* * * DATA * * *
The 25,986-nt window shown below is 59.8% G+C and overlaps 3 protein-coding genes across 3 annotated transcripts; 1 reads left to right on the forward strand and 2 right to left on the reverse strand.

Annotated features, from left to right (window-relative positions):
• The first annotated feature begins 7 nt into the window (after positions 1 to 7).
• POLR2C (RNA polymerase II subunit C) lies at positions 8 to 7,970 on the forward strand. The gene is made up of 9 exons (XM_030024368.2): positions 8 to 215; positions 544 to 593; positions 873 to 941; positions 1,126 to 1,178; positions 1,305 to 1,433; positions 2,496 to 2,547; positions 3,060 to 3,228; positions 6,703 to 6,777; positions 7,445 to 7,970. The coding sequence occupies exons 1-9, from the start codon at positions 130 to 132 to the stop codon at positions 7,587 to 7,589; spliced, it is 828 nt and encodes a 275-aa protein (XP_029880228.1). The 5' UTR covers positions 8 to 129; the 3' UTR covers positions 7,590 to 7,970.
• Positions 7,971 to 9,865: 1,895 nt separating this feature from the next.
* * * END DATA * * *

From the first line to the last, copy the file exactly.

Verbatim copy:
The 25,986-nt window shown below is 59.8% G+C and overlaps 3 protein-coding genes across 3 annotated transcripts; 1 reads left to right on the forward strand and 2 right to left on the reverse strand.

Annotated features, from left to right (window-relative positions):
• The first annotated feature begins 7 nt into the window (after positions 1 to 7).
• POLR2C (RNA polymerase II subunit C) lies at positions 8 to 7,970 on the forward strand. The gene is made up of 9 exons (XM_030024368.2): positions 8 to 215; positions 544 to 593; positions 873 to 941; positions 1,126 to 1,178; positions 1,305 to 1,433; positions 2,496 to 2,547; positions 3,060 to 3,228; positions 6,703 to 6,777; positions 7,445 to 7,970. The coding sequence occupies exons 1-9, from the start codon at positions 130 to 132 to the stop codon at positions 7,587 to 7,589; spliced, it is 828 nt and encodes a 275-aa protein (XP_029880228.1). The 5' UTR covers positions 8 to 129; the 3' UTR covers positions 7,590 to 7,970.
• Positions 7,971 to 9,865: 1,895 nt separating this feature from the next.